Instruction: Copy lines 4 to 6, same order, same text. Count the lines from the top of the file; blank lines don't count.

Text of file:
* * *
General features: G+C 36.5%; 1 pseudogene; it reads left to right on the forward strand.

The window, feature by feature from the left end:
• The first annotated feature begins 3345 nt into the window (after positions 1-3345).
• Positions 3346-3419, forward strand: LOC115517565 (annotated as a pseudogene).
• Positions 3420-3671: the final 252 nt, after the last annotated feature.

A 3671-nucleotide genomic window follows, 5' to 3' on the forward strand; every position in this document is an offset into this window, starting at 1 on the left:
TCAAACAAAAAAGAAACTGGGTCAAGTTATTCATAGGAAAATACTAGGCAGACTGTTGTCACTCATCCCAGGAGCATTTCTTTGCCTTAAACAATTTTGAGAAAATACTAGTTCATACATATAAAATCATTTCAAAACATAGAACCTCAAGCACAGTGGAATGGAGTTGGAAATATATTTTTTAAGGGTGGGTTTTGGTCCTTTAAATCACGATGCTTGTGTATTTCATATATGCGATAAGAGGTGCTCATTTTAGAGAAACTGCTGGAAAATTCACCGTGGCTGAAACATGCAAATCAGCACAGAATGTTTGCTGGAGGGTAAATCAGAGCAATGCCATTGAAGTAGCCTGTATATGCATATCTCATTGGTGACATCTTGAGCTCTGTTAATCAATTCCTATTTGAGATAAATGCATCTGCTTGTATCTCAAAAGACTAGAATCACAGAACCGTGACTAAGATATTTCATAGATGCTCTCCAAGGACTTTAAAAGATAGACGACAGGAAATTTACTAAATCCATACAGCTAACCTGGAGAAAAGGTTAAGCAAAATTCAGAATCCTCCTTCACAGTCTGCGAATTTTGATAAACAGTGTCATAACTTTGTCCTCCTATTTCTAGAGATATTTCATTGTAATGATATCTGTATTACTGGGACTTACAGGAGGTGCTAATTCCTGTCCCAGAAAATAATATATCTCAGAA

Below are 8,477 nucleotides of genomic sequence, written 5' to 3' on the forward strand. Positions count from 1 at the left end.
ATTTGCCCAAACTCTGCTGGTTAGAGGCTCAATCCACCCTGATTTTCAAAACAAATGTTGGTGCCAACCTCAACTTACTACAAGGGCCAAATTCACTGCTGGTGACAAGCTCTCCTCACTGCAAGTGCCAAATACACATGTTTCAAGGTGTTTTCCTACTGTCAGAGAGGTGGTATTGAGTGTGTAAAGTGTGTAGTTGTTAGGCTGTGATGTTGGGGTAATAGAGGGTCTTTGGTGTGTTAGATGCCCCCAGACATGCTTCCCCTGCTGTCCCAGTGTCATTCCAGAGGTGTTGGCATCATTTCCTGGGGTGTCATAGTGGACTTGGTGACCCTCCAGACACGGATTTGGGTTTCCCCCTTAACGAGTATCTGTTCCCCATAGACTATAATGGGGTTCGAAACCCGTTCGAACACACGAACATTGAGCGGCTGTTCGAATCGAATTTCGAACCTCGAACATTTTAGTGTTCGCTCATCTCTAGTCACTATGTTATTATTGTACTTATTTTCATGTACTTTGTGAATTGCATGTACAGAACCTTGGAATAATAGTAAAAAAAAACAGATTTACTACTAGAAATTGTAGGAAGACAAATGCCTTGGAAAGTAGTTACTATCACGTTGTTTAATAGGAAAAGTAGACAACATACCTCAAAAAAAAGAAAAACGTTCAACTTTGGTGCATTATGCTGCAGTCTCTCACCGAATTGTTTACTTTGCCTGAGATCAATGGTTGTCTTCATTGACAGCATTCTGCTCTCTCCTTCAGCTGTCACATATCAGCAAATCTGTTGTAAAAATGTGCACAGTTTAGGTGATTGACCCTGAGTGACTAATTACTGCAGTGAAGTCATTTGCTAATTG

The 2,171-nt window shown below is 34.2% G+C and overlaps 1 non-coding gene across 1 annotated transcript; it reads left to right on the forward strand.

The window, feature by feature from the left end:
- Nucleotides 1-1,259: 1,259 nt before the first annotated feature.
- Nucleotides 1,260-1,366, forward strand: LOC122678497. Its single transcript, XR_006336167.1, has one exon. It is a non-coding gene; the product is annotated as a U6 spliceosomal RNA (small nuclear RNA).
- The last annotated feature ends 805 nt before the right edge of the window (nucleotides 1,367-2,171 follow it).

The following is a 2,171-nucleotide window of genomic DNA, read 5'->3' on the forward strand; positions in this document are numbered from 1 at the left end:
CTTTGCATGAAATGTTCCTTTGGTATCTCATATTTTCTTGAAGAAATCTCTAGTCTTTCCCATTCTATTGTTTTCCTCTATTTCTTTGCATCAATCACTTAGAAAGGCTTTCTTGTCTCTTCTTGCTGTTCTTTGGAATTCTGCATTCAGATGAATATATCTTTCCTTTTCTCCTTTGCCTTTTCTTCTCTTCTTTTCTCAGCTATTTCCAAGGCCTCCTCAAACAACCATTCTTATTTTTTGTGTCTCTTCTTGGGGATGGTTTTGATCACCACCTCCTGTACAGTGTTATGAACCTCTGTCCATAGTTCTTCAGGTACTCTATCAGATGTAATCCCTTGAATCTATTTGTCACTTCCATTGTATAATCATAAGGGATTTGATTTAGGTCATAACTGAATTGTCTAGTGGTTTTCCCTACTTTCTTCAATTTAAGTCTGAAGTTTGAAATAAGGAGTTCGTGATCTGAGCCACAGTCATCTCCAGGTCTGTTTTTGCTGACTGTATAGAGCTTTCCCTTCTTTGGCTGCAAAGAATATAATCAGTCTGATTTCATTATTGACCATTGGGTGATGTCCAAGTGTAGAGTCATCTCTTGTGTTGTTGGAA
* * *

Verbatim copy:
• Positions 3346-3419, forward strand: LOC115517565 (annotated as a pseudogene).
• Positions 3420-3671: the final 252 nt, after the last annotated feature.

A 3671-nucleotide genomic window follows, 5' to 3' on the forward strand; every position in this document is an offset into this window, starting at 1 on the left: